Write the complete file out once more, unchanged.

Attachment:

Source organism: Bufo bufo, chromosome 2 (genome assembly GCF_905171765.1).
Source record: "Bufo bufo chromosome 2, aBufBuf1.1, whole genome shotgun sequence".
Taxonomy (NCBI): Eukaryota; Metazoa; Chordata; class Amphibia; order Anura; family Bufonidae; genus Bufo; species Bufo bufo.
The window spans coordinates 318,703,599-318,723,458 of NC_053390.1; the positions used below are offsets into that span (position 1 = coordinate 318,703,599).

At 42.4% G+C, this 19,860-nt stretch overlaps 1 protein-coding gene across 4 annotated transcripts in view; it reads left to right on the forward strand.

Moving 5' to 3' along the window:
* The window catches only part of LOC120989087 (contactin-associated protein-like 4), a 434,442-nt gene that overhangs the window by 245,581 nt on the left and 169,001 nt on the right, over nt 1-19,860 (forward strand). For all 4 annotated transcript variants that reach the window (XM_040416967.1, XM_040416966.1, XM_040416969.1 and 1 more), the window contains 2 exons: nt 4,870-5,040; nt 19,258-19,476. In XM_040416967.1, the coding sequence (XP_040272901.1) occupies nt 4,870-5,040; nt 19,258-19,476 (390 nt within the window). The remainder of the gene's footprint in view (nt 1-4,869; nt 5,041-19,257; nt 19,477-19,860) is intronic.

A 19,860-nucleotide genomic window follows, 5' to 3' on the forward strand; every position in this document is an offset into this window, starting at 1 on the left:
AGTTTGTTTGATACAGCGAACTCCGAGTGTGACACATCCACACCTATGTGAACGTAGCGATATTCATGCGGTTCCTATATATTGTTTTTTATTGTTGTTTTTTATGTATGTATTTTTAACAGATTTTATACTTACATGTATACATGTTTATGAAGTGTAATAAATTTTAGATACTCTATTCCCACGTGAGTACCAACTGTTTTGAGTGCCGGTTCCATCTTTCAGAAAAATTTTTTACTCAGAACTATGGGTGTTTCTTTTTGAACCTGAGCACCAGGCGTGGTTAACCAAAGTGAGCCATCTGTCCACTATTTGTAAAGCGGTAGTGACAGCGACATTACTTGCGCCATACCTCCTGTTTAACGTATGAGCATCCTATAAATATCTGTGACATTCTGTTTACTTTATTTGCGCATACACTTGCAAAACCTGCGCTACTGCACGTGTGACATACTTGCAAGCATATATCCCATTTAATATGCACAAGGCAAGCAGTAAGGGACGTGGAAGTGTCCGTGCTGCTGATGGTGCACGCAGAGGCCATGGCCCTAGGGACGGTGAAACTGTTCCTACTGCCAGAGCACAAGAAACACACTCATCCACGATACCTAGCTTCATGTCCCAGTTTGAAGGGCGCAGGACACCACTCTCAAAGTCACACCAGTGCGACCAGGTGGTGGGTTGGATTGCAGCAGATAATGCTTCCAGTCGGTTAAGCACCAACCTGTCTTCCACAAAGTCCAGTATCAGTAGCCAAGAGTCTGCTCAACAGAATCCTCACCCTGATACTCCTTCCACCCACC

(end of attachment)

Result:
Source organism: Bufo bufo, chromosome 2 (genome assembly GCF_905171765.1).
Source record: "Bufo bufo chromosome 2, aBufBuf1.1, whole genome shotgun sequence".
Taxonomy (NCBI): Eukaryota; Metazoa; Chordata; class Amphibia; order Anura; family Bufonidae; genus Bufo; species Bufo bufo.
The window spans coordinates 318,703,599-318,723,458 of NC_053390.1; the positions used below are offsets into that span (position 1 = coordinate 318,703,599).

At 42.4% G+C, this 19,860-nt stretch overlaps 1 protein-coding gene across 4 annotated transcripts in view; it reads left to right on the forward strand.

Moving 5' to 3' along the window:
* The window catches only part of LOC120989087 (contactin-associated protein-like 4), a 434,442-nt gene that overhangs the window by 245,581 nt on the left and 169,001 nt on the right, over nt 1-19,860 (forward strand). For all 4 annotated transcript variants that reach the window (XM_040416967.1, XM_040416966.1, XM_040416969.1 and 1 more), the window contains 2 exons: nt 4,870-5,040; nt 19,258-19,476. In XM_040416967.1, the coding sequence (XP_040272901.1) occupies nt 4,870-5,040; nt 19,258-19,476 (390 nt within the window). The remainder of the gene's footprint in view (nt 1-4,869; nt 5,041-19,257; nt 19,477-19,860) is intronic.

A 19,860-nucleotide genomic window follows, 5' to 3' on the forward strand; every position in this document is an offset into this window, starting at 1 on the left:
AGTTTGTTTGATACAGCGAACTCCGAGTGTGACACATCCACACCTATGTGAACGTAGCGATATTCATGCGGTTCCTATATATTGTTTTTTATTGTTGTTTTTTATGTATGTATTTTTAACAGATTTTATACTTACATGTATACATGTTTATGAAGTGTAATAAATTTTAGATACTCTATTCCCACGTGAGTACCAACTGTTTTGAGTGCCGGTTCCATCTTTCAGAAAAATTTTTTACTCAGAACTATGGGTGTTTCTTTTTGAACCTGAGCACCAGGCGTGGTTAACCAAAGTGAGCCATCTGTCCACTATTTGTAAAGCGGTAGTGACAGCGACATTACTTGCGCCATACCTCCTGTTTAACGTATGAGCATCCTATAAATATCTGTGACATTCTGTTTACTTTATTTGCGCATACACTTGCAAAACCTGCGCTACTGCACGTGTGACATACTTGCAAGCATATATCCCATTTAATATGCACAAGGCAAGCAGTAAGGGACGTGGAAGTGTCCGTGCTGCTGATGGTGCACGCAGAGGCCATGGCCCTAGGGACGGTGAAACTGTTCCTACTGCCAGAGCACAAGAAACACACTCATCCACGATACCTAGCTTCATGTCCCAGTTTGAAGGGCGCAGGACACCACTCTCAAAGTCACACCAGTGCGACCAGGTGGTGGGTTGGATTGCAGCAGATAATGCTTCCAGTCGGTTAAGCACCAACCTGTCTTCCACAAAGTCCAGTATCAGTAGCCAAGAGTCTGCTCAACAGAATCCTCACCCTGATACTCCTTCCACCCACC